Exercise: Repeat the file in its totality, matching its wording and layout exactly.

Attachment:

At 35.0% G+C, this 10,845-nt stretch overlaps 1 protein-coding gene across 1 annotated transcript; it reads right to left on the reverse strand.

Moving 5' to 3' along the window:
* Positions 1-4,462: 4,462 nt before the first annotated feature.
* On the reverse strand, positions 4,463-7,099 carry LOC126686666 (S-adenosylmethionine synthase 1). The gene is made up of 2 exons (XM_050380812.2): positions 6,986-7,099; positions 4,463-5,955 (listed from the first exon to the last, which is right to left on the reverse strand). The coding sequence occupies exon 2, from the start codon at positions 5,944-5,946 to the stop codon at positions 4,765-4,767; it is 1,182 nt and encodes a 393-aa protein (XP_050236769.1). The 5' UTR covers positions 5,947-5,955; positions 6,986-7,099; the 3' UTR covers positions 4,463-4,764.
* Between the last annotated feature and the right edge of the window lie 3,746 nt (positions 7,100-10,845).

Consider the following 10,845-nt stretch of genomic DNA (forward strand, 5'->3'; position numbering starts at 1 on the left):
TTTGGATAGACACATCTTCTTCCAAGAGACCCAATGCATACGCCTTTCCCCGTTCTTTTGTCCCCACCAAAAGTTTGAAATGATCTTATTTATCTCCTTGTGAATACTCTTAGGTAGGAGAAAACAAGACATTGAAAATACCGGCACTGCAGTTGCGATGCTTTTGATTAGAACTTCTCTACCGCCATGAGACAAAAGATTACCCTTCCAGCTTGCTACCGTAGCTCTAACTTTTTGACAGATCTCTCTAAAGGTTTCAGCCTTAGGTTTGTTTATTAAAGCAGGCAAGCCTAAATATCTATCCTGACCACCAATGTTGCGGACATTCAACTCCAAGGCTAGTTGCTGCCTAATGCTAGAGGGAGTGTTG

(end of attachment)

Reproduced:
At 35.0% G+C, this 10,845-nt stretch overlaps 1 protein-coding gene across 1 annotated transcript; it reads right to left on the reverse strand.

Moving 5' to 3' along the window:
* Positions 1-4,462: 4,462 nt before the first annotated feature.
* On the reverse strand, positions 4,463-7,099 carry LOC126686666 (S-adenosylmethionine synthase 1). The gene is made up of 2 exons (XM_050380812.2): positions 6,986-7,099; positions 4,463-5,955 (listed from the first exon to the last, which is right to left on the reverse strand). The coding sequence occupies exon 2, from the start codon at positions 5,944-5,946 to the stop codon at positions 4,765-4,767; it is 1,182 nt and encodes a 393-aa protein (XP_050236769.1). The 5' UTR covers positions 5,947-5,955; positions 6,986-7,099; the 3' UTR covers positions 4,463-4,764.
* Between the last annotated feature and the right edge of the window lie 3,746 nt (positions 7,100-10,845).

Consider the following 10,845-nt stretch of genomic DNA (forward strand, 5'->3'; position numbering starts at 1 on the left):
TTTGGATAGACACATCTTCTTCCAAGAGACCCAATGCATACGCCTTTCCCCGTTCTTTTGTCCCCACCAAAAGTTTGAAATGATCTTATTTATCTCCTTGTGAATACTCTTAGGTAGGAGAAAACAAGACATTGAAAATACCGGCACTGCAGTTGCGATGCTTTTGATTAGAACTTCTCTACCGCCATGAGACAAAAGATTACCCTTCCAGCTTGCTACCGTAGCTCTAACTTTTTGACAGATCTCTCTAAAGGTTTCAGCCTTAGGTTTGTTTATTAAAGCAGGCAAGCCTAAATATCTATCCTGACCACCAATGTTGCGGACATTCAACTCCAAGGCTAGTTGCTGCCTAATGCTAGAGGGAGTGTTG